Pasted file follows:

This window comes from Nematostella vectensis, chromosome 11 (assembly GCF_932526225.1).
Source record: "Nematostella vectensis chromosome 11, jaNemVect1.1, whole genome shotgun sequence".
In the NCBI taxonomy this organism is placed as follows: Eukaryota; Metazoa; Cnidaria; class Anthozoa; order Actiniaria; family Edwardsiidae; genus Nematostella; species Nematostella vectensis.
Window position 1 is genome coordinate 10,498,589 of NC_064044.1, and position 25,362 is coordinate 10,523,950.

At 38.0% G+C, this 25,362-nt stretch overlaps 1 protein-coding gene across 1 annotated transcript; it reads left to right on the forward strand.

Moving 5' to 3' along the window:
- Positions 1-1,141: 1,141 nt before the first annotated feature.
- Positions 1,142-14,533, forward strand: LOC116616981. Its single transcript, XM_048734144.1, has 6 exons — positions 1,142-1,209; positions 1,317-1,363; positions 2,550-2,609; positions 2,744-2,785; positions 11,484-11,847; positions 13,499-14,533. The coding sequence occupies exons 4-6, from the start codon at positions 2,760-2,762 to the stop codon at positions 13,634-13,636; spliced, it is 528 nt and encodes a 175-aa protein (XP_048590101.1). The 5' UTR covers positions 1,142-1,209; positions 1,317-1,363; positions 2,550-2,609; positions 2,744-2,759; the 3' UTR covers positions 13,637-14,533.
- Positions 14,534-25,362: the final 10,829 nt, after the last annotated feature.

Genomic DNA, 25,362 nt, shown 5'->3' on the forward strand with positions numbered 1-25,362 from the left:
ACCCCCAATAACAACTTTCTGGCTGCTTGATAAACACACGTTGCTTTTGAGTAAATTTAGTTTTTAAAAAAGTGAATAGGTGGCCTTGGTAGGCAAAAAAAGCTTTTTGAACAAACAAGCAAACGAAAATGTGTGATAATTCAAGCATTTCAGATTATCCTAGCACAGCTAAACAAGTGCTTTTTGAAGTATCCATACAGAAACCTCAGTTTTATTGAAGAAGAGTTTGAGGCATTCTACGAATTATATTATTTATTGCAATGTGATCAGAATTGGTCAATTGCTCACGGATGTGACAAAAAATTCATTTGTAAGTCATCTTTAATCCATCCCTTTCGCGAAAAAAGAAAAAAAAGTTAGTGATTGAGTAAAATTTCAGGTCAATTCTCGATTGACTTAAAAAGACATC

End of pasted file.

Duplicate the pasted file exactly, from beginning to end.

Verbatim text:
This window comes from Nematostella vectensis, chromosome 11 (assembly GCF_932526225.1).
Source record: "Nematostella vectensis chromosome 11, jaNemVect1.1, whole genome shotgun sequence".
In the NCBI taxonomy this organism is placed as follows: Eukaryota; Metazoa; Cnidaria; class Anthozoa; order Actiniaria; family Edwardsiidae; genus Nematostella; species Nematostella vectensis.
Window position 1 is genome coordinate 10,498,589 of NC_064044.1, and position 25,362 is coordinate 10,523,950.

At 38.0% G+C, this 25,362-nt stretch overlaps 1 protein-coding gene across 1 annotated transcript; it reads left to right on the forward strand.

Moving 5' to 3' along the window:
- Positions 1-1,141: 1,141 nt before the first annotated feature.
- Positions 1,142-14,533, forward strand: LOC116616981. Its single transcript, XM_048734144.1, has 6 exons — positions 1,142-1,209; positions 1,317-1,363; positions 2,550-2,609; positions 2,744-2,785; positions 11,484-11,847; positions 13,499-14,533. The coding sequence occupies exons 4-6, from the start codon at positions 2,760-2,762 to the stop codon at positions 13,634-13,636; spliced, it is 528 nt and encodes a 175-aa protein (XP_048590101.1). The 5' UTR covers positions 1,142-1,209; positions 1,317-1,363; positions 2,550-2,609; positions 2,744-2,759; the 3' UTR covers positions 13,637-14,533.
- Positions 14,534-25,362: the final 10,829 nt, after the last annotated feature.

Genomic DNA, 25,362 nt, shown 5'->3' on the forward strand with positions numbered 1-25,362 from the left:
ACCCCCAATAACAACTTTCTGGCTGCTTGATAAACACACGTTGCTTTTGAGTAAATTTAGTTTTTAAAAAAGTGAATAGGTGGCCTTGGTAGGCAAAAAAAGCTTTTTGAACAAACAAGCAAACGAAAATGTGTGATAATTCAAGCATTTCAGATTATCCTAGCACAGCTAAACAAGTGCTTTTTGAAGTATCCATACAGAAACCTCAGTTTTATTGAAGAAGAGTTTGAGGCATTCTACGAATTATATTATTTATTGCAATGTGATCAGAATTGGTCAATTGCTCACGGATGTGACAAAAAATTCATTTGTAAGTCATCTTTAATCCATCCCTTTCGCGAAAAAAGAAAAAAAAGTTAGTGATTGAGTAAAATTTCAGGTCAATTCTCGATTGACTTAAAAAGACATC